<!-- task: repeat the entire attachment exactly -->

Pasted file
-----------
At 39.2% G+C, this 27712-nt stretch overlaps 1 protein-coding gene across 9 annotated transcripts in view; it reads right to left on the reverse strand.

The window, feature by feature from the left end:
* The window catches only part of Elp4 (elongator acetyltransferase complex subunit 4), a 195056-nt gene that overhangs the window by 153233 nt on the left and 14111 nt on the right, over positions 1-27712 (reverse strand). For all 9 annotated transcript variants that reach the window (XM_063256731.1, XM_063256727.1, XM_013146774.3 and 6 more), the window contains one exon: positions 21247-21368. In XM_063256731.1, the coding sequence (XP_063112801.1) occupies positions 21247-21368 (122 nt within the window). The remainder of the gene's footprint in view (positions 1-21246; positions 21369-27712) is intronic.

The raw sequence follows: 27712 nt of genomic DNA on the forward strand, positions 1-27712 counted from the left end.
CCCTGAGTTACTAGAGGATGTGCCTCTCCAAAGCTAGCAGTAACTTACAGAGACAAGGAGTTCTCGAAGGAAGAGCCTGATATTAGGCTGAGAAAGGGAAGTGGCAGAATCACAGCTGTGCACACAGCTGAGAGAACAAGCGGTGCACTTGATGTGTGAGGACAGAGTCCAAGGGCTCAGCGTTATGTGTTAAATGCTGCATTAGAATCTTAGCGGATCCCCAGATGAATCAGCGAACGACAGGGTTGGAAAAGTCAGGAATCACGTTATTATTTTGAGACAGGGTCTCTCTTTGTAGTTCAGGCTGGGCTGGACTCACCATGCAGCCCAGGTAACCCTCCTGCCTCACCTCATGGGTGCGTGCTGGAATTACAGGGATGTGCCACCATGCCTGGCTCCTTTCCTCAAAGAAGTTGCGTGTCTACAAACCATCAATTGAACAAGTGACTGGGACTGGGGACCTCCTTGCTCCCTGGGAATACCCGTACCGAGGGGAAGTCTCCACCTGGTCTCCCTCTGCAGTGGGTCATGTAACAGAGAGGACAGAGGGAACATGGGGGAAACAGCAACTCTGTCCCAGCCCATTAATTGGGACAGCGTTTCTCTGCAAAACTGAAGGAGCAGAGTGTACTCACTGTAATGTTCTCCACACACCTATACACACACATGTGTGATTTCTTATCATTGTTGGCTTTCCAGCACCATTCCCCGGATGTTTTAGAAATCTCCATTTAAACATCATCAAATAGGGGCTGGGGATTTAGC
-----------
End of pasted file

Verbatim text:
At 39.2% G+C, this 27712-nt stretch overlaps 1 protein-coding gene across 9 annotated transcripts in view; it reads right to left on the reverse strand.

The window, feature by feature from the left end:
* The window catches only part of Elp4 (elongator acetyltransferase complex subunit 4), a 195056-nt gene that overhangs the window by 153233 nt on the left and 14111 nt on the right, over positions 1-27712 (reverse strand). For all 9 annotated transcript variants that reach the window (XM_063256731.1, XM_063256727.1, XM_013146774.3 and 6 more), the window contains one exon: positions 21247-21368. In XM_063256731.1, the coding sequence (XP_063112801.1) occupies positions 21247-21368 (122 nt within the window). The remainder of the gene's footprint in view (positions 1-21246; positions 21369-27712) is intronic.

The raw sequence follows: 27712 nt of genomic DNA on the forward strand, positions 1-27712 counted from the left end.
CCCTGAGTTACTAGAGGATGTGCCTCTCCAAAGCTAGCAGTAACTTACAGAGACAAGGAGTTCTCGAAGGAAGAGCCTGATATTAGGCTGAGAAAGGGAAGTGGCAGAATCACAGCTGTGCACACAGCTGAGAGAACAAGCGGTGCACTTGATGTGTGAGGACAGAGTCCAAGGGCTCAGCGTTATGTGTTAAATGCTGCATTAGAATCTTAGCGGATCCCCAGATGAATCAGCGAACGACAGGGTTGGAAAAGTCAGGAATCACGTTATTATTTTGAGACAGGGTCTCTCTTTGTAGTTCAGGCTGGGCTGGACTCACCATGCAGCCCAGGTAACCCTCCTGCCTCACCTCATGGGTGCGTGCTGGAATTACAGGGATGTGCCACCATGCCTGGCTCCTTTCCTCAAAGAAGTTGCGTGTCTACAAACCATCAATTGAACAAGTGACTGGGACTGGGGACCTCCTTGCTCCCTGGGAATACCCGTACCGAGGGGAAGTCTCCACCTGGTCTCCCTCTGCAGTGGGTCATGTAACAGAGAGGACAGAGGGAACATGGGGGAAACAGCAACTCTGTCCCAGCCCATTAATTGGGACAGCGTTTCTCTGCAAAACTGAAGGAGCAGAGTGTACTCACTGTAATGTTCTCCACACACCTATACACACACATGTGTGATTTCTTATCATTGTTGGCTTTCCAGCACCATTCCCCGGATGTTTTAGAAATCTCCATTTAAACATCATCAAATAGGGGCTGGGGATTTAGC